North Carolina fails to outlaw rape after woman revokes consent.

North Carolina Fails to Fix Its Horrifying, Medieval Rape Law

North Carolina Fails to Fix Its Horrifying, Medieval Rape Law

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Expanding the LGBTQ Conversation
June 29 2017 5:28 PM

North Carolina Fails to Fix Its Horrifying, Medieval Rape Law

North Carolina Republican Senate Leader Phil Berger

North Carolina Department of Transportation/Flickr

North Carolina is the only state in the country in which a man may not be charged with rape if he continues intercourse after his partner withdraws consent. This unfortunate loophole was created by the North Carolina Supreme Court in 1979 when it ruled that when “the actual penetration is accomplished with the woman’s consent, the accused is not guilty of rape” if he continues sexual contact after consent is revoked. Over the last year, two North Carolina prosecutors have declined to bring rape charges in cases in which the victim withdrew consent, citing this rule. In April, Democratic state Sen. Jeff Jackson filed SB 553 to close the loophole and clarify that sex without consent qualifies as rape under state law.

Mark Joseph Stern Mark Joseph Stern

Mark Joseph Stern covers courts and the law for Slate.

Jackson’s bill now appears to be dead. The legislative session is drawing to a close, and Republican leadership in the General Assembly refuses to bring the bill to a vote. Why? Republican Senate Leader Phil Berger told the Fayetteville Observer that he did not want to rush the bill.


“There are a lot of times that folks will come to us, and want us [to] ‘Change this law now!’ ” Berger told the Observer on Tuesday. “And I just don’t know that’s the way we need to respond to things when you’ve got a period of 30 years where apparently the law has been unchanged, and no one has brought this to anybody’s attention. At least, I’m not aware of it.”

In fact, the problem has been brought to Berger’s attention. Jackson first filed a bill to close the loophole in 2015; the General Assembly took no action on his measure, so he introduced it again this session. Once more, however, the bill stalled for rather mysterious reasons—since no state legislator has come out in opposition to it. On Thursday, Jackson’s office released a frustrated statement regarding the stalled bill:

Early this week, it looked like we had a chance to get this done. I received support from several members of the majority party. Then I was told it wouldn’t be happening and that more deliberation was needed. I genuinely have no idea why this is taking several years to accomplish. We’re talking about adding one sentence that closes an obvious and indefensible loophole in our rape law. Next year will be the third time I’ve filed this bill. I still haven’t heard any opposition to the bill, nor could I imagine any. We’re the only state in the country with this crazy loophole. I challenge anyone to explain why North Carolina should be the only state in the country where a woman can’t revoke her consent to have sex. When this comes to a vote, as it inevitably must, I still expect it to pass unanimously. It has just taken way, way too long.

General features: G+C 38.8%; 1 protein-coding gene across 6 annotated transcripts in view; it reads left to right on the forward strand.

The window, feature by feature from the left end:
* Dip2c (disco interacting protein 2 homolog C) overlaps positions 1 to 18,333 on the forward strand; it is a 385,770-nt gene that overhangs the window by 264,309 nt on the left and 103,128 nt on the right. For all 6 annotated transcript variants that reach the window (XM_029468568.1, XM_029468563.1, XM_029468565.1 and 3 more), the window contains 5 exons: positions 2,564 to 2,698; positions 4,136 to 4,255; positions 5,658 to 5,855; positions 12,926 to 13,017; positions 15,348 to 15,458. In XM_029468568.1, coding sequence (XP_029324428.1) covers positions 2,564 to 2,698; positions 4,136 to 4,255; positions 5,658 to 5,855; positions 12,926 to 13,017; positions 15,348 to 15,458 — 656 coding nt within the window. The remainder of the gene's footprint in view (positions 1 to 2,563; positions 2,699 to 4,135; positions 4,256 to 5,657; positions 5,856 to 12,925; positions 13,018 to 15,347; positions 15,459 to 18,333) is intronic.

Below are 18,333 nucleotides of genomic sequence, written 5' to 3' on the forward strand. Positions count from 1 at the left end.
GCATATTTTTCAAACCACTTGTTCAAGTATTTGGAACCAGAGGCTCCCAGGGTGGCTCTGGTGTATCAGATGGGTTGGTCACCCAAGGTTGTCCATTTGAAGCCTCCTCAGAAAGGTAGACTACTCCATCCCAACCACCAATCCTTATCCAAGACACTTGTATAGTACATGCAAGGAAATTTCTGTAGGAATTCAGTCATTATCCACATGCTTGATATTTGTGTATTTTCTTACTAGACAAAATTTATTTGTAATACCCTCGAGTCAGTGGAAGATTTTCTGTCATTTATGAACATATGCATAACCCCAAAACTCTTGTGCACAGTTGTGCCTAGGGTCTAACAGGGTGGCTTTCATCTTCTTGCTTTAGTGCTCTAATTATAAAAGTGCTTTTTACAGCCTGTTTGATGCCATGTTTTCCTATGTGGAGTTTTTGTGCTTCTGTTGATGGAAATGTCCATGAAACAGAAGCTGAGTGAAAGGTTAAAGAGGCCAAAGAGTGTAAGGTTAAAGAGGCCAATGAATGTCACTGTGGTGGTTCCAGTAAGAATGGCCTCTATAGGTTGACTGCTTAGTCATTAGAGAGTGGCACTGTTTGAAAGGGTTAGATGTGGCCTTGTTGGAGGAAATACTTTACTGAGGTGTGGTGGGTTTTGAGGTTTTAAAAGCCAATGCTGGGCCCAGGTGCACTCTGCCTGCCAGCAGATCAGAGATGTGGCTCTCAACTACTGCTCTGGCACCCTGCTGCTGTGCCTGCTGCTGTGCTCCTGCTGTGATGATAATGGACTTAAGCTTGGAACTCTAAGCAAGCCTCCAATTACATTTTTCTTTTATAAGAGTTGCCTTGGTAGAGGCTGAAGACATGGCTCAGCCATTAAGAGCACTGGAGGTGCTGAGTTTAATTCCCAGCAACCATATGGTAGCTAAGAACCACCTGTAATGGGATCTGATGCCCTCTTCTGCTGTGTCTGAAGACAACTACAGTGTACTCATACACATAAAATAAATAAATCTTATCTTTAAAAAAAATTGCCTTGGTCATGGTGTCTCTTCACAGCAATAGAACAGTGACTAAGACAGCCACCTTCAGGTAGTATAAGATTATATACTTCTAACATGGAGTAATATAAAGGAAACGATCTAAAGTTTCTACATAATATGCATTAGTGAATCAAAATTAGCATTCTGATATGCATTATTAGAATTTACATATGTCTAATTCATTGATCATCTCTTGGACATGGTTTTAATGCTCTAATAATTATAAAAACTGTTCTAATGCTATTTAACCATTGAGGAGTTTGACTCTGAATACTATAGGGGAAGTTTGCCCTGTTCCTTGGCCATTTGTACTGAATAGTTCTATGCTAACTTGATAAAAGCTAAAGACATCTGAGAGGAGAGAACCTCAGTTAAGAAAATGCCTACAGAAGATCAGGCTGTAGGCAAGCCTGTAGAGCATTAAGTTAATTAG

The GOP leadership’s refusal to bring the bill to a vote—apparently because it requires “more deliberation”—is especially galling in light of its recent legislative chicanery. North Carolina Republicans, led by Berger, introduced and passed HB2, the state’s notorious anti-LGBTQ law, in 12 hours. When GOP legislators decided to strip power from incoming Democratic Gov. Roy Cooper, they drafted and passed a series of complex bills in a matter of days. Republicans also rushed through a bill to shrink the state appeals court in a brazen effort to prevent Cooper from replacing retiring judges.

Speaking of HB2: Berger’s apathy regarding rape is especially astonishing in light of his strong unwavering support for that law. The Senate leader repeatedly claimed that HB2 was necessary to prevent women from sexual assault, speculating that LGBTQ nondiscrimination protections would let mythical bathroom predators rape women. Republican legislators who voted for HB2 professed to share his concerns. Yet, now Berger and his party have been confronted with an actual example of a law that enables rape—and they refuse to take any action.

Thanks to a racial gerrymander that the Supreme Court has found to be unconstitutional, Republicans hold a supermajority in both houses of the state legislature. They can pass virtually anything they want. When they wish to attack the courts, the environment, protesters, immigrants, LGBTQ people, and voting rights, Republican legislators can pass a bill with remarkable celerity. When presented with a simple bill to correct a rape statute, these same Republicans plead ignorance, go silent, and allow the measure to quietly die. The North Carolina GOP has clear priorities. Protecting women isn’t one of them.